At-large city councilor Steve Murphy called for restrictions on development in Boston at a candidate forum in Roslindale tonight. Fellow at-large councilor Ayanna Pressley, meanwhile, wants to look at restricting the numbers of certain types of franchise operations in particular neighborhoods.
"The city is overdeveloped," Murphy said, adding he feels that first hand "every time I get in the car." Murphy said Boston needs "almost a moratorium on development, at least in parts of the city right now."
Pressley said she wants the city to look at whether it can limit the number of certain types of franchise outlets in neighborhoods at the forum sponsored by Progressive West Roxbury/Roslindale. She pointed to dollar stores and check-cashing places as examples of stores that do nothing to improve the economic vitality of neighborhoods, especially those that have a lot of them.
Murphy, Pressley and the three other candidates for the four open seats in the Nov. 3 election - Pressley, fellow incumbents Michelle Wu and Michael Flaherty and challenger Anissa Essaibi-George - all agreed the city needs to do something about the runaway growth the said is affecting some neighborhoods.
Murphy said he's currently disinclined to let the BRA extend its urban-renewal powers in certain neighborhoods, including the North End, because of growth issues.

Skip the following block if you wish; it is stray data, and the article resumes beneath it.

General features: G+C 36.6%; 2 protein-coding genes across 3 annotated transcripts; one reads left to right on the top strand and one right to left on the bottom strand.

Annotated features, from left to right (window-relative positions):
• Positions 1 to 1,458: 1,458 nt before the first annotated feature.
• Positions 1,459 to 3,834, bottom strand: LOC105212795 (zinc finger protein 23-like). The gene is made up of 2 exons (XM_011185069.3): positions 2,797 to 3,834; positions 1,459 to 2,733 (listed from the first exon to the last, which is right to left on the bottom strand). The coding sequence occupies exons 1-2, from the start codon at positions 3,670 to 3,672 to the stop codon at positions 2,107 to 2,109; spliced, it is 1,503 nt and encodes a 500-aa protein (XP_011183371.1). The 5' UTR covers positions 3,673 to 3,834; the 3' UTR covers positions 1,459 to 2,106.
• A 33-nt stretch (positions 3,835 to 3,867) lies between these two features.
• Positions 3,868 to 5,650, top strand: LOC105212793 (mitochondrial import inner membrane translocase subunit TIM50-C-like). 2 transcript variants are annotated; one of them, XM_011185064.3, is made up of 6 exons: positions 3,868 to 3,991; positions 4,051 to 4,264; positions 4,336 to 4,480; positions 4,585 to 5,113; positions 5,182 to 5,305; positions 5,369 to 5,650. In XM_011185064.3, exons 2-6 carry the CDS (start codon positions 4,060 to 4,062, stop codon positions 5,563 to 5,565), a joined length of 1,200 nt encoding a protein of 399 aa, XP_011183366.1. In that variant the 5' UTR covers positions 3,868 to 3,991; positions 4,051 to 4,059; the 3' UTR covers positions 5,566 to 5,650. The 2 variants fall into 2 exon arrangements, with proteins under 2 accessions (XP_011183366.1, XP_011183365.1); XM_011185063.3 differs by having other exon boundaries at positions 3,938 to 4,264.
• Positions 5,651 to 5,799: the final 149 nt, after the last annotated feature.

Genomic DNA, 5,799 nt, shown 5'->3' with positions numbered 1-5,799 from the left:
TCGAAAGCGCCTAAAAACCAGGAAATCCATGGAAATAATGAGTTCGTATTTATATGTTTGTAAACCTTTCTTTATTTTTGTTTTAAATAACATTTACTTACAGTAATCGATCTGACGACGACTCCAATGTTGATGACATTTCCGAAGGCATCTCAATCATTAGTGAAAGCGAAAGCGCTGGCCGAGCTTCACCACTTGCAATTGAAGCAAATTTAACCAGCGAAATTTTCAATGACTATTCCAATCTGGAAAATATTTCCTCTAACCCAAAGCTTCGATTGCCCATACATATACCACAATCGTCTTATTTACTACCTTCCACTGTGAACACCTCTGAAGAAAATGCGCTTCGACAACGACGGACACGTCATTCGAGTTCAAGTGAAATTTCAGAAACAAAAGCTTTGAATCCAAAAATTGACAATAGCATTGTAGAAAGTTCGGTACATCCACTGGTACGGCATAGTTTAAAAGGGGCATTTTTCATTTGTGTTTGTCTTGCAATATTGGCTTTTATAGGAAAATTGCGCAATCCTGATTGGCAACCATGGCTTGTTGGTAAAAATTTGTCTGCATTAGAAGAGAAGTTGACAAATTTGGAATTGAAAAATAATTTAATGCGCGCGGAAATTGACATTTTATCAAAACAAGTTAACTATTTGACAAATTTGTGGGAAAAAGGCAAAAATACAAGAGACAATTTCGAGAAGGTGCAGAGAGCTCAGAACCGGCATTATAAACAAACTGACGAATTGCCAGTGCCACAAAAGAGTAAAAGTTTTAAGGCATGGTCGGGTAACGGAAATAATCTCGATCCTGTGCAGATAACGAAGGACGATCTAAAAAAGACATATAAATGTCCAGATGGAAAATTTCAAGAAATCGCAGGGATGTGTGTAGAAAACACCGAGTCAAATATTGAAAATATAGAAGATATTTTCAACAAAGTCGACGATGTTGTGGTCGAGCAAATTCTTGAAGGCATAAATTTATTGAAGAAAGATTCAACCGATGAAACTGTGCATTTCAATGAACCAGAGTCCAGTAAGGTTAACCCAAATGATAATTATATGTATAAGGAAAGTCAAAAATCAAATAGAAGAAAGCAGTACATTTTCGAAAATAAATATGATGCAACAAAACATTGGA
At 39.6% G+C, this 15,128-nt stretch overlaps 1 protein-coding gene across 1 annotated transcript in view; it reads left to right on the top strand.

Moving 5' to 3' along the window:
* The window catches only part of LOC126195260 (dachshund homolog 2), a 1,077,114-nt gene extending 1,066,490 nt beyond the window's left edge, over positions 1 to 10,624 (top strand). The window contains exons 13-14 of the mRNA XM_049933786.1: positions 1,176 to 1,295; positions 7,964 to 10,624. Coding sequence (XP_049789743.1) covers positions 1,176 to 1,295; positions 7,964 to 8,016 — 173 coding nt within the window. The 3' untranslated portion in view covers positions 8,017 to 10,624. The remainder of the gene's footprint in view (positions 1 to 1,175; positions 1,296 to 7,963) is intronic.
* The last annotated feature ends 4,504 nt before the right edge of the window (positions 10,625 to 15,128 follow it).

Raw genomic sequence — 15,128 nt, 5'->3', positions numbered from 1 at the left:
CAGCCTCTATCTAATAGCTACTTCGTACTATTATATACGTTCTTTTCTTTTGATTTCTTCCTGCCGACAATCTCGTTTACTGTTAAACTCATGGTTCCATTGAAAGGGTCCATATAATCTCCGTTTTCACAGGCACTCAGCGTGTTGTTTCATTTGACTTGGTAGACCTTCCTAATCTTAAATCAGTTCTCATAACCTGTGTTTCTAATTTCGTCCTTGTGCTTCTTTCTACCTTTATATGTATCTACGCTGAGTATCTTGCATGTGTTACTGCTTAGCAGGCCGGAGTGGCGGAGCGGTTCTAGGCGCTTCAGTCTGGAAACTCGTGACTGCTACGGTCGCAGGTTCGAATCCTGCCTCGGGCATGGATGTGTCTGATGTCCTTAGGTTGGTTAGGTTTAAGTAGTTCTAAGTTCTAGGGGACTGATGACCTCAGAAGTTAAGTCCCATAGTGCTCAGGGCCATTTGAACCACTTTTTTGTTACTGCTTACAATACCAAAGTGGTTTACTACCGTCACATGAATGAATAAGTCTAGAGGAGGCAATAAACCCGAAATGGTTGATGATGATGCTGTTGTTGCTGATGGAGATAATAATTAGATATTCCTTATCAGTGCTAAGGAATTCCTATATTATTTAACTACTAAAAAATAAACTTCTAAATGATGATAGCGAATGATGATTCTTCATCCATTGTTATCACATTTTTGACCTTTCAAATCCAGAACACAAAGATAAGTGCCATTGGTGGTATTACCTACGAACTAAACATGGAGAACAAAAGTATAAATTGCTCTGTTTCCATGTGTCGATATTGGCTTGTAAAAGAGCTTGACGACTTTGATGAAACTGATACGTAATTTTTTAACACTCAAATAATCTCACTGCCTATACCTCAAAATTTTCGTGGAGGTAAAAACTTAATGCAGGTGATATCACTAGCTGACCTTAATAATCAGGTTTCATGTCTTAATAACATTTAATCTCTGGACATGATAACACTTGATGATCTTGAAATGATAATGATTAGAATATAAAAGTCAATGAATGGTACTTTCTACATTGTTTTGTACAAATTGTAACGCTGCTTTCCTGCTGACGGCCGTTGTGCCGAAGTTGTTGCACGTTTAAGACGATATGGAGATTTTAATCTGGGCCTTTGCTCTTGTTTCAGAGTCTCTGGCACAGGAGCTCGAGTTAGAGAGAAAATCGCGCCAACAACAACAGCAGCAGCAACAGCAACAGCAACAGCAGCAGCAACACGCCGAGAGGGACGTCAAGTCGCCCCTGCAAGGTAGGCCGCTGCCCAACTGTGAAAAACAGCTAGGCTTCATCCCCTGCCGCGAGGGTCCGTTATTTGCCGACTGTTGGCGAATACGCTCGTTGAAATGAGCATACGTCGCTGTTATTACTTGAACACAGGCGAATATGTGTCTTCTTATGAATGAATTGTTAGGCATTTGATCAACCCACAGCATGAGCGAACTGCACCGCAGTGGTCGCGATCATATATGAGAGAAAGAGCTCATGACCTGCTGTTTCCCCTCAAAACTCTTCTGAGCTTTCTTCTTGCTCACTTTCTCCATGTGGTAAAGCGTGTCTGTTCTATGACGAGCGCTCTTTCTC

Pressley said current Boston zoning is "antiquated and outdated," said the BRA needs "real reform" and said the city needs to come up with a "standard community benefits agreement" that would define exactly what neighborhoods could expect from the new development that directly affects them.
Flaherty said he's not liking the BRA much at this point, either, saying its economic-development wing constantly overpowers its planning department, to the detriment of residents who show up at hearings on projects for which decisions have already been made. He said it's time the city had a planning agency independent of the BRA.
Wu called for greater transparency in the process by which the city approves development. She said there is "a huge disconnect" between residents living near a proposed project and the process by which it wins approval.
Essaibi-George said she'd want to clamp down on the ease with which developers can get variances for projects that don't fit within their property's zoning.